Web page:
On Global Warming, It’s Policy-Based Evidence

Liberals often claim to be proponents of evidence-based policy, but when it comes to climate change, that formula has been reversed. This is from the Science and Environmental Policy Project’s The Week That Was:

Australian Don Aitkin, former Chairman of Australia’s National Capital Authority and former Vice-Chancellor and President of the University of Canberra, comments on “The unfolding saga of Peter Ridd.” Professor Ridd is a “well-published academic whose fields of research include coastal oceanography, reef systems and peer review, has been for ten years the Head of the School of Physics at James Cook University (JCU).” He was disciplined for drawing attention to what he considered “exaggerations in the way fellow academics at his university were describing the condition of the Great Barrier Reef.” …

Aitkin writes:

But it is a problem, and a rapidly growing one, in areas of research where what is actually the case is contested vigorously by others. An eye has to be kept on the source of the money going to higher education research, which in our country is overwhelmingly the Australian Government. In 2014, not quite four billion dollars was available within the higher education system for research, all of it from the Commonwealth. In addition universities made another billion or thereabouts from consultancy and research for other funders. That is a lot of money. As the last Chairman of the Australian Research Grants Committee in 1987 I had a little over $30 million to parcel out. The engine has been most effective.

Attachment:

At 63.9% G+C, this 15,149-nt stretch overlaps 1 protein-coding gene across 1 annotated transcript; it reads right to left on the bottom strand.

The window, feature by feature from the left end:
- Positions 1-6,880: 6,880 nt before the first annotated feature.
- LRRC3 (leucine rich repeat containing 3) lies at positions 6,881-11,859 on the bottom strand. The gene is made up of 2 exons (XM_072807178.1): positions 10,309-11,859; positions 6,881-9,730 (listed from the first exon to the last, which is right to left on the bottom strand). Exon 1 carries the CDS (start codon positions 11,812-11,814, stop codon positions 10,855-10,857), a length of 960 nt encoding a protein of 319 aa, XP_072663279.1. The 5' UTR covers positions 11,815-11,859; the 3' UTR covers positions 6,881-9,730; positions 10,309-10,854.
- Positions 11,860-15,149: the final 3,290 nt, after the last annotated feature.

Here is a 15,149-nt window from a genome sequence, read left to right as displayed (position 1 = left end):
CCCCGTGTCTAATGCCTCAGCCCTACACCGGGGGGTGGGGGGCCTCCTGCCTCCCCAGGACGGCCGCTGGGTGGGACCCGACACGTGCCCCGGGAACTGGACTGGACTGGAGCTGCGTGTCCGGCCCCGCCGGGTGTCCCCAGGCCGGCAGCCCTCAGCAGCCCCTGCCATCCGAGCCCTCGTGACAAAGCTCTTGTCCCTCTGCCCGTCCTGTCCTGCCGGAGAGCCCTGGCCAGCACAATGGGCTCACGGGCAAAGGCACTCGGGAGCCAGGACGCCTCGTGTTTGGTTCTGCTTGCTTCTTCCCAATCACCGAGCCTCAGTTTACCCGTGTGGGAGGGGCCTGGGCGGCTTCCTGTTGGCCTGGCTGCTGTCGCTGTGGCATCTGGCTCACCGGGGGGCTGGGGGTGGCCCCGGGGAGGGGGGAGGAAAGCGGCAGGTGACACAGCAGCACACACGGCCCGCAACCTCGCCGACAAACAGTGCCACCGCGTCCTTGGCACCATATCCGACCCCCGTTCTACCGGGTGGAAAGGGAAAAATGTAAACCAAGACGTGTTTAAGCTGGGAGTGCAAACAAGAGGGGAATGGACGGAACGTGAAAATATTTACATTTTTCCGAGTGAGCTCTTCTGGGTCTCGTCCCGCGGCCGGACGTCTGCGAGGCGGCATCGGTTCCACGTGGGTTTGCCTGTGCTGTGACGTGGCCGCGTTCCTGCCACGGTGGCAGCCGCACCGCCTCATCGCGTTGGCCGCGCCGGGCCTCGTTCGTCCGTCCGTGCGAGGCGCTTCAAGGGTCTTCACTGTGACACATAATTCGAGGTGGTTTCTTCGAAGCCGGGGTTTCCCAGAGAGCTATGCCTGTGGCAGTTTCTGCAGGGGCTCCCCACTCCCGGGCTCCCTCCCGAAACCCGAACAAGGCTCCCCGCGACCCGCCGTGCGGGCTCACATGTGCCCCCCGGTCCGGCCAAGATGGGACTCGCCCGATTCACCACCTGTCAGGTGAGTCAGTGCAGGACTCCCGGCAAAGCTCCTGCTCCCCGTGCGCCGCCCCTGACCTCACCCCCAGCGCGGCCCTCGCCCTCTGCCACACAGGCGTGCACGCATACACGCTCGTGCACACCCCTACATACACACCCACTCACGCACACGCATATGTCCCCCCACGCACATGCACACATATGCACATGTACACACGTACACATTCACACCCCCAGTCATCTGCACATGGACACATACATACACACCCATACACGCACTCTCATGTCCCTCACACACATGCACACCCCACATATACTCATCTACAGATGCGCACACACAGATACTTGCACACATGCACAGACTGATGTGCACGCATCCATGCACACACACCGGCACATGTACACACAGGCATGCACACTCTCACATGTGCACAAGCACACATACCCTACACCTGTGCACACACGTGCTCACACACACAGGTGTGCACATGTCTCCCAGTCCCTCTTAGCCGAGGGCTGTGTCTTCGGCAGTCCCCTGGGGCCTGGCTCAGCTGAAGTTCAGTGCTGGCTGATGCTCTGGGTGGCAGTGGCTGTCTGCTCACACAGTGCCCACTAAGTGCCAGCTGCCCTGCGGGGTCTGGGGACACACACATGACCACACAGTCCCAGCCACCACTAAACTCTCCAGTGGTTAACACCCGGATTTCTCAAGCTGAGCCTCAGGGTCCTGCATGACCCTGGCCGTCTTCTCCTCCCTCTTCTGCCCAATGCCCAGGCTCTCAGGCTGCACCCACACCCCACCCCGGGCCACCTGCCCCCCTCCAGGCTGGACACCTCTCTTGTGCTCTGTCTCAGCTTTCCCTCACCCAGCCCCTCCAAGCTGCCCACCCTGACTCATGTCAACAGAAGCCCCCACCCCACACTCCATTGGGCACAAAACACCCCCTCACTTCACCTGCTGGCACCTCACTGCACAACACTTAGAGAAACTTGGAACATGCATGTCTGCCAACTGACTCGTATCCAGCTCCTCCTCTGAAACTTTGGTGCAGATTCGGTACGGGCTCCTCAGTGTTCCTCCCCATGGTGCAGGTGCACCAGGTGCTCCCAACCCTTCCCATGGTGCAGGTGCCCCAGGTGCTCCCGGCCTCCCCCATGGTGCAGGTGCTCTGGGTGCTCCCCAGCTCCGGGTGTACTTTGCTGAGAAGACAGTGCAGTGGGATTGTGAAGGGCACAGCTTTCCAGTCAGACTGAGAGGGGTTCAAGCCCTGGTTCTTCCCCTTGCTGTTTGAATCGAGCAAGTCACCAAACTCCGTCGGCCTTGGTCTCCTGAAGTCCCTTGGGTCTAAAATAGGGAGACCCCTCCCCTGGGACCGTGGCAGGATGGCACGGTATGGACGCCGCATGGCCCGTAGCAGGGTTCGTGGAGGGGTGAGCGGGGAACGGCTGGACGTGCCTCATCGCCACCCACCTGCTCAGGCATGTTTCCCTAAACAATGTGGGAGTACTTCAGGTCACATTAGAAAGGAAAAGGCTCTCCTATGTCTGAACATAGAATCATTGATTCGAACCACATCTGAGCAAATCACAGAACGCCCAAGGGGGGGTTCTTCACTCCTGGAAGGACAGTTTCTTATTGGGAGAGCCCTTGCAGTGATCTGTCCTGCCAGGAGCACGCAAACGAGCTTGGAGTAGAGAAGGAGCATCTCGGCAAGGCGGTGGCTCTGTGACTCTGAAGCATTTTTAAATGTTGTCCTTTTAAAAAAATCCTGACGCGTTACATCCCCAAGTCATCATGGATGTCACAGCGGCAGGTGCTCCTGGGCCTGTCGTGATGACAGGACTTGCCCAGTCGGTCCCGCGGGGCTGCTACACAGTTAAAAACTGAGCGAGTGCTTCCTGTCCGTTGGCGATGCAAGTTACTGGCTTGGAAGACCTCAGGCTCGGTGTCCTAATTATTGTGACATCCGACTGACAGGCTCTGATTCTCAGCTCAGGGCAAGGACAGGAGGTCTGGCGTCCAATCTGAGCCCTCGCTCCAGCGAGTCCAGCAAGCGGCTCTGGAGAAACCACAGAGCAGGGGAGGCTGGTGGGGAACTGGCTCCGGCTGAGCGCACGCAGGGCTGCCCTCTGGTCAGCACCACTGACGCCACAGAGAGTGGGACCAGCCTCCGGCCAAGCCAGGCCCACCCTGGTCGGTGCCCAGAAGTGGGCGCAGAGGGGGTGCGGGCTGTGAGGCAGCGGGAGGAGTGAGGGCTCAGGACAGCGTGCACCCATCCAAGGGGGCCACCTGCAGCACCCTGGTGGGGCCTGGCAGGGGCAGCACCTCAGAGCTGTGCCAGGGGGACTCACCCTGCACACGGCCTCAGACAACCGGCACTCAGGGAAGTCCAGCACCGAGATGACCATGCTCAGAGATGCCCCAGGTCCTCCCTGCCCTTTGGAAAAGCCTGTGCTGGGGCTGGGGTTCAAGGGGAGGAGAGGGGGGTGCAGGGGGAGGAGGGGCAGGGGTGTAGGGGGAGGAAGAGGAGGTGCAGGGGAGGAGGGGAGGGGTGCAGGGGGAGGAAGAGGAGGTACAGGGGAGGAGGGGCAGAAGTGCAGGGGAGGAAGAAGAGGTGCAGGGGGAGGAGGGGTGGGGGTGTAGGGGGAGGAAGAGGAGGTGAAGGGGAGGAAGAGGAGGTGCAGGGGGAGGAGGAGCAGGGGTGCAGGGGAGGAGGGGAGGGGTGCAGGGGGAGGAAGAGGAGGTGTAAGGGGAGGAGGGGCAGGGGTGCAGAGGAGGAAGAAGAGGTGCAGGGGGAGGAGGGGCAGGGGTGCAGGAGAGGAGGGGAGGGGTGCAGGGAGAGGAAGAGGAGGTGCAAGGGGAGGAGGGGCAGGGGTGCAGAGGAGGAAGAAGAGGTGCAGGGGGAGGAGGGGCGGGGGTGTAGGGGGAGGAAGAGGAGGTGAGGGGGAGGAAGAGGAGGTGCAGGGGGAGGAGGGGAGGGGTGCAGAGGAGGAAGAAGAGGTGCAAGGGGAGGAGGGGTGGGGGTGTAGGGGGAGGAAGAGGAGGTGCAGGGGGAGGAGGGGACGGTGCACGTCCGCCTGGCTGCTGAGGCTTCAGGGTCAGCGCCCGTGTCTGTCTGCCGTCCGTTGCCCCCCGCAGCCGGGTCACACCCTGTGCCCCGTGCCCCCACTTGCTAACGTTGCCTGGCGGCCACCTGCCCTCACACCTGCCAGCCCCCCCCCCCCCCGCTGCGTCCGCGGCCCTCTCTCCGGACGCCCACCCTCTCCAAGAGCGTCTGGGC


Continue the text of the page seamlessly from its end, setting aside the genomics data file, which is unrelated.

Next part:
In the last forty years governments have become interested in universities’ finding academic support for what they are proposing or have in place. We are in an era of “policy-based evidence”. We are also in an era of a particular political correctness, where it is very difficult indeed to get funds for research if the purpose of the research seems antithetical to current government policy. “Curiosity-directed research” now comes with some serious barriers. Nowhere is this situation clearer than in the case of research on the Great Barrier Reef, in which Professor Ridd has been involved. A bucket-load of money has been devoted to “the Reef”, and another half-billion was forecast in the recent Budget, some of which will doubtless go the James Cook University, the Australian Institute of Marine Science and the Great Barrier Reef Marine Park Authority. The Reef, as is frequently said, is an Australian “icon”. An icon is a religious object. Professor Ridd is a scientist, not a priest.

But climate science is a religion. Worse, it is a religion that is also big business.


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